The United States Supreme Court found on Thursday that Andy Warhol violated a photographer’s copyright by exploiting her photographs of late music icon Prince in one of his screen print compositions.

Lynn Goldsmith, one of music’s most illustrious photographers who has photographed industry titans such as Bob Dylan and Bruce Springsteen, captured the legend’s image. The United States Supreme Court concluded seven to two that Warhol did not make legal “fair use” of the photographs.

According to Billboard, Warhol’s lawyers argued that reusing photographs would not “chill” creativity. Instead, they received a ruling led by Justice Sonia Sotomayor, which stated that Warhol was pursuing the same business goal as Goldsmith.

“Lynn Goldsmith’s original works, like those of other photographers, are entitled to copyright protection, even against famous artists,” wrote Sotomayor.

The case is the Supreme Court’s first on creative works and fair use in nearly 30 years. The Recording Industry Association of America (RIAA) and the National Music Publishers’ Association lobbied for a narrow interpretation of fair use, claiming that it was “critical to the American music industry.”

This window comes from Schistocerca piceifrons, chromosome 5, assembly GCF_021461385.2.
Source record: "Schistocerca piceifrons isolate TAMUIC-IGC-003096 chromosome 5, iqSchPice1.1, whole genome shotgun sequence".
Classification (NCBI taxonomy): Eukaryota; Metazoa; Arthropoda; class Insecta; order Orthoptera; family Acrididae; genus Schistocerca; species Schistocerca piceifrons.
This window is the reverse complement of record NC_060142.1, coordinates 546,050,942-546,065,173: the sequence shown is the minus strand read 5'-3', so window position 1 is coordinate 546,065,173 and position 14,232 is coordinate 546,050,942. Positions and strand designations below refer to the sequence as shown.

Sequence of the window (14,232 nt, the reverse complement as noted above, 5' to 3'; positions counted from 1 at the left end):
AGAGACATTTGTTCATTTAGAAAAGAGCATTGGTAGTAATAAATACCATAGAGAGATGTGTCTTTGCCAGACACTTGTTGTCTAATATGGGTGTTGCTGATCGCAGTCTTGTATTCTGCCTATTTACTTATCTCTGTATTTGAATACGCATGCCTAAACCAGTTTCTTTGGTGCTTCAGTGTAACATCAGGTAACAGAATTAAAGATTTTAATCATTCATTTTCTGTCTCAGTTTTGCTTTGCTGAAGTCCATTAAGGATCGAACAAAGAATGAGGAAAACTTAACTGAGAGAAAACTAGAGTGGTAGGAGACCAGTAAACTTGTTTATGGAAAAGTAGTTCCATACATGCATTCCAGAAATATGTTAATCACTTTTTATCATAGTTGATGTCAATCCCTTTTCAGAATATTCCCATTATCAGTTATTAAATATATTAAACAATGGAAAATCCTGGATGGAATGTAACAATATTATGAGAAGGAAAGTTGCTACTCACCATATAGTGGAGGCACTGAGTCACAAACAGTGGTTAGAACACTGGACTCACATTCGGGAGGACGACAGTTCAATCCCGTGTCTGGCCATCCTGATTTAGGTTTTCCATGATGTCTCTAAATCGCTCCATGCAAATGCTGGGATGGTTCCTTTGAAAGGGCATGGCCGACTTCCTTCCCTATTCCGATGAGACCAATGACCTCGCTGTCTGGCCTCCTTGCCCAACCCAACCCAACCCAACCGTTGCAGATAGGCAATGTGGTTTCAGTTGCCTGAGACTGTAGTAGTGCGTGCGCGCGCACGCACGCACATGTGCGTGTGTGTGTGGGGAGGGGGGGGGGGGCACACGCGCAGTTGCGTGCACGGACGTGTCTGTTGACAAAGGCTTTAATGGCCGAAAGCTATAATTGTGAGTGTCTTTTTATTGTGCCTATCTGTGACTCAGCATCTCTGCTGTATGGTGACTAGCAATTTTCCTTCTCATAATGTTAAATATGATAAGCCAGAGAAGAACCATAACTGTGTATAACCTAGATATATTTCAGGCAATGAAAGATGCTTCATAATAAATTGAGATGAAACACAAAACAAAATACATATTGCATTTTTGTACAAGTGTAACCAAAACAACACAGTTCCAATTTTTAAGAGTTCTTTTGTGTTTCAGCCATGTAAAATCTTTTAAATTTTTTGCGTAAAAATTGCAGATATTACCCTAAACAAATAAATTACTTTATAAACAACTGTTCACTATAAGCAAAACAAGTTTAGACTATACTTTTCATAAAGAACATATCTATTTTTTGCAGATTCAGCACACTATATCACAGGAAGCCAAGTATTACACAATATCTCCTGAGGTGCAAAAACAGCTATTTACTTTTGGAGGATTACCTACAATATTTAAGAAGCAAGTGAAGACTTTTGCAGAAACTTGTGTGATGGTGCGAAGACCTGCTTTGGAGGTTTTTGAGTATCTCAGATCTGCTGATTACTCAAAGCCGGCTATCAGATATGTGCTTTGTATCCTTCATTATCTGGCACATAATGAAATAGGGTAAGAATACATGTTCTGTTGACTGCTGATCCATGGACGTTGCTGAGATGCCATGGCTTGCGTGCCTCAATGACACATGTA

Following the decision, RIAA Chairman and CEO Mitch Glazier issued the following statement to The Source:

“We applaud the Supreme Court’s considered and thoughtful decision that ‘transformative use’ claims cannot undermine the fundamental rights granted to all creators under the Copyright Act.” For far too long, lower courts have misinterpreted fair use, and we are happy that the Supreme Court has confirmed the essential goals of copyright. We hope that others who have relied on misguided – and now debunked – claims of ‘transformative usage,’ such as those who utilize copyrighted works to train artificial intelligence systems without permission, will reconsider their actions in light of this significant judgement.”

The Warhol creation in question was featured in the 1984 Vanity Fair story “Purple Fame.” Goldsmith licensed the image in 1981, but Warhol went on to create a dozen other versions that were sold to art collectors and institutions. Goldsmith did not license those additional versions. When Prince died, Condé Nast magazine re-used Warhol’s photograph without permission, resulting in a legal battle between the two parties.

A federal judge ruled in favor of “transformative use” in 2019, finding that Warhol’s creations “transformed Prince from a vulnerable, uncomfortable person to an iconic, larger-than-life figure.” A 2021 decision overturned the ruling, resulting in the issue being heard by the Supreme Court.

“If the last century of American art, literature, music, and film are any indication, the existing copyright law, of which today’s opinion is a continuation, is a powerful engine of creativity,” Sotomayor said.


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